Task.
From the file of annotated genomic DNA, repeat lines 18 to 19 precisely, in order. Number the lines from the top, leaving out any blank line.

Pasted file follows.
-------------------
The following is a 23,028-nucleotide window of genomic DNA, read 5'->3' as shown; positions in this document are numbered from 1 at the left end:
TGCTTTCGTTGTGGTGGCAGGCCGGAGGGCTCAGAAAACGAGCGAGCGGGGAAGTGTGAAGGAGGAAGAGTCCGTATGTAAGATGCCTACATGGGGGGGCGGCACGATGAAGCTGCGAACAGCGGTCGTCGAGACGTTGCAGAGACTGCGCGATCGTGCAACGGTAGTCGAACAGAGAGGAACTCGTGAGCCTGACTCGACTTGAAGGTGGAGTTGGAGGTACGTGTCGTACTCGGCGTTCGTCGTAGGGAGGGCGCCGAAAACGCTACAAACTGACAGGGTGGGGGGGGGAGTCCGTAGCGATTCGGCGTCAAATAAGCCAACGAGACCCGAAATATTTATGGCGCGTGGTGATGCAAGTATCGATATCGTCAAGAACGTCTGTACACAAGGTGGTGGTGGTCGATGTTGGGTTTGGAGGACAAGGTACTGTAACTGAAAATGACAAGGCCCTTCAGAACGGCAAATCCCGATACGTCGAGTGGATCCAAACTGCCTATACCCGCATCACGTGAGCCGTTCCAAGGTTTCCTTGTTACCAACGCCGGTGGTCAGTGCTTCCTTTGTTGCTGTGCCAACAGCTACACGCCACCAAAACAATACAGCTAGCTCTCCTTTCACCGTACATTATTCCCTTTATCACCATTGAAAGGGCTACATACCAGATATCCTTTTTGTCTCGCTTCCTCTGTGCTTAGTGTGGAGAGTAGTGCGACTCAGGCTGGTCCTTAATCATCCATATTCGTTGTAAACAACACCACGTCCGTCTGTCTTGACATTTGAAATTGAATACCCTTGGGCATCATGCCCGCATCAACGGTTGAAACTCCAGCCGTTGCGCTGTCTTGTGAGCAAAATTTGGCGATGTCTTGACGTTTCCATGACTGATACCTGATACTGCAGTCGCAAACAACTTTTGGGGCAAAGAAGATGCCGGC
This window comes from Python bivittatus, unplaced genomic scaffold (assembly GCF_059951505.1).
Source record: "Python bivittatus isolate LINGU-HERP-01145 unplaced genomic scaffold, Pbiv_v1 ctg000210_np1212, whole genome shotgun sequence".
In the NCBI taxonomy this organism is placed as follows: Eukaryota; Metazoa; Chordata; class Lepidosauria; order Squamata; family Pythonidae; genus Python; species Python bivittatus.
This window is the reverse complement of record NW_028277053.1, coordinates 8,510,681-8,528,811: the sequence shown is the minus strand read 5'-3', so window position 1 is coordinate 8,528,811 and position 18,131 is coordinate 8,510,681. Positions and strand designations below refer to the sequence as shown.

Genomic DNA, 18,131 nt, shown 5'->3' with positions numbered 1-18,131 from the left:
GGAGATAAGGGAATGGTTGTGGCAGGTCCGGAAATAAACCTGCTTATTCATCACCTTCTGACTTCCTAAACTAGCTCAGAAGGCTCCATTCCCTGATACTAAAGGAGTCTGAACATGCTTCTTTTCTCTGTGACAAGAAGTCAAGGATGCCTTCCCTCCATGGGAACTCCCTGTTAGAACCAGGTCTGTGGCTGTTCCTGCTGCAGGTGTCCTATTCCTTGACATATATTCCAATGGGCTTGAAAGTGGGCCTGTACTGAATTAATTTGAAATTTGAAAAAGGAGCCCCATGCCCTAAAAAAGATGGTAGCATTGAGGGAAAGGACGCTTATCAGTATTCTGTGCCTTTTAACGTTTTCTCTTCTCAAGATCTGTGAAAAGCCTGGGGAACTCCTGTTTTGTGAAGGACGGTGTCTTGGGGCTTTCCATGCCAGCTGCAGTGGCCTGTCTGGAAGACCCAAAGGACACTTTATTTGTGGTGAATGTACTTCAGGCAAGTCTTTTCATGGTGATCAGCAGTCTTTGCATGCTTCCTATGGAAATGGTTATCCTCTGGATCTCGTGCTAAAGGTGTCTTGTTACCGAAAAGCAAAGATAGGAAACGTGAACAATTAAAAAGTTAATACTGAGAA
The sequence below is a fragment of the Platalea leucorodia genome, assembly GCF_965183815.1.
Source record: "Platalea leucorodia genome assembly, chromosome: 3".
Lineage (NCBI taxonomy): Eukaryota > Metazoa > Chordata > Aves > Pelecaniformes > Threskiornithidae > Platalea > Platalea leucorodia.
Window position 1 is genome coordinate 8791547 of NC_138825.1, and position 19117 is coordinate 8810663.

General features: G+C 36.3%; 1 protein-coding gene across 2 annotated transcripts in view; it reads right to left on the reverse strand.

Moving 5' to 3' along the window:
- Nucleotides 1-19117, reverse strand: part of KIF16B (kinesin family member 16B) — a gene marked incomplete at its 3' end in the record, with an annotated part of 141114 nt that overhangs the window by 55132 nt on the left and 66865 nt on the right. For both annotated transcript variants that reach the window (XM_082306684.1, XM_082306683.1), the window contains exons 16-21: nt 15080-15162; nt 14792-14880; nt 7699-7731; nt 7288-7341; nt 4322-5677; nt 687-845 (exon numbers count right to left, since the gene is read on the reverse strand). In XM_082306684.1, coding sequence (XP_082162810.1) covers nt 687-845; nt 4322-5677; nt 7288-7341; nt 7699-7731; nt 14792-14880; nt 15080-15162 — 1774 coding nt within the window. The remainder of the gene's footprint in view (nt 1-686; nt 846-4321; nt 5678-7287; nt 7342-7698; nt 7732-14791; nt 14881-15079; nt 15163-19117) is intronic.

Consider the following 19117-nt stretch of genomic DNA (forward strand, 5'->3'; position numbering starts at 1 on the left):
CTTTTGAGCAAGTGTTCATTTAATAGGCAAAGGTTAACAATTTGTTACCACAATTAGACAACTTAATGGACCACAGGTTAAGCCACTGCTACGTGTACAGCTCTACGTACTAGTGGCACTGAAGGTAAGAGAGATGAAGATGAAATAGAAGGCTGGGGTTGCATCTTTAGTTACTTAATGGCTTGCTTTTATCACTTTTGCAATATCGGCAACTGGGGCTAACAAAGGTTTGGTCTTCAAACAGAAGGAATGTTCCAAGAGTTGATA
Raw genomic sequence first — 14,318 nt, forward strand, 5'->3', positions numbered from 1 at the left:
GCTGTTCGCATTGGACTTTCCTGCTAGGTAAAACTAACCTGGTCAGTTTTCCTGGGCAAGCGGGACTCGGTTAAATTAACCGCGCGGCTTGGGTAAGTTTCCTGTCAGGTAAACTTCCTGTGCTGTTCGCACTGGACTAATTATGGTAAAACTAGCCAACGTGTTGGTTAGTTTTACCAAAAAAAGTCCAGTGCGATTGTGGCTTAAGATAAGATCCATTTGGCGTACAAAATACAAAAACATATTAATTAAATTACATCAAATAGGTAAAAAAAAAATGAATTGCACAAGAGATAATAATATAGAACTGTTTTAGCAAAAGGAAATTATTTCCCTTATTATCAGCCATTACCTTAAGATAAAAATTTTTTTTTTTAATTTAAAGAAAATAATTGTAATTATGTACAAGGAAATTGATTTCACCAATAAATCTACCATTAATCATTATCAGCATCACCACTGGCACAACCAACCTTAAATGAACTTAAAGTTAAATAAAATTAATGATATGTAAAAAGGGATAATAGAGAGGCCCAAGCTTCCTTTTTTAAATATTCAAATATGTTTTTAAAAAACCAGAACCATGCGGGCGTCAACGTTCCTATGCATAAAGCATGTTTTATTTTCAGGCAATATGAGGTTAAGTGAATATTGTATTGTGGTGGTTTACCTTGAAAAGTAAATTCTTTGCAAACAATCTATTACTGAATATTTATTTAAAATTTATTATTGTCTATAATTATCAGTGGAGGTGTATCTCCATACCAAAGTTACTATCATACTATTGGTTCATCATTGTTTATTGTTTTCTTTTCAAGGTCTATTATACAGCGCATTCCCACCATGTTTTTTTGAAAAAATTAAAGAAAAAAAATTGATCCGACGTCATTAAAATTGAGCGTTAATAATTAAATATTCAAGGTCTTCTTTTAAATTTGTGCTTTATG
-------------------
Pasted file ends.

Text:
Raw genomic sequence first — 14,318 nt, forward strand, 5'->3', positions numbered from 1 at the left:
GCTGTTCGCATTGGACTTTCCTGCTAGGTAAAACTAACCTGGTCAGTTTTCCTGGGCAAGCGGGACTCGGTTAAATTAACCGCGCGGCTTGGGTAAGTTTCCTGTCAGGTAAACTTCCTGTGCTGTTCGCACTGGACTAATTATGGTAAAACTAGCCAACGTGTTGGTTAGTTTTACCAAAAAAAGTCCAGTGCGATTGTGGCTTAAGATAAGATCCATTTGGCGTACAAAATACAAAAACATATTAATTAAATTACATCAAATAGGTAAAAAAAAAATGAATTGCACAAGAGATAATAATATAGAACTGTTTTAGCAAAAGGAAATTATTTCCCTTATTATCAGCCATTACCTTAAGATAAAAATTTTTTTTTTTAATTTAAAGAAAATAATTGTAATTATGTACAAGGAAATTGATTTCACCAATAAATCTACCATTAATCATTATCAGCATCACCACTGGCACAACCAACCTTAAATGAACTTAAAGTTAAATAAAATTAATGATATGTAAAAAGGGATAATAGAGAGGCCCAAGCTTCCTTTTTTAAATATTCAAATATGTTTTTAAAAAACCAGAACCATGCGGGCGTCAACGTTCCTATGCATAAAGCATGTTTTATTTTCAGGCAATATGAGGTTAAGTGAATATTGTATTGTGGTGGTTTACCTTGAAAAGTAAATTCTTTGCAAACAATCTATTACTGAATATTTATTTAAAATTTATTATTGTCTATAATTATCAGTGGAGGTGTATCTCCATACCAAAGTTACTATCATACTATTGGTTCATCATTGTTTATTGTTTTCTTTTCAAGGTCTATTATACAGCGCATTCCCACCATGTTTTTTTGAAAAAATTAAAGAAAAAAAATTGATCCGACGTCATTAAAATTGAGCGTTAATAATTAAATATTCAAGGTCTTCTTTTAAATTTGTGCTTTATG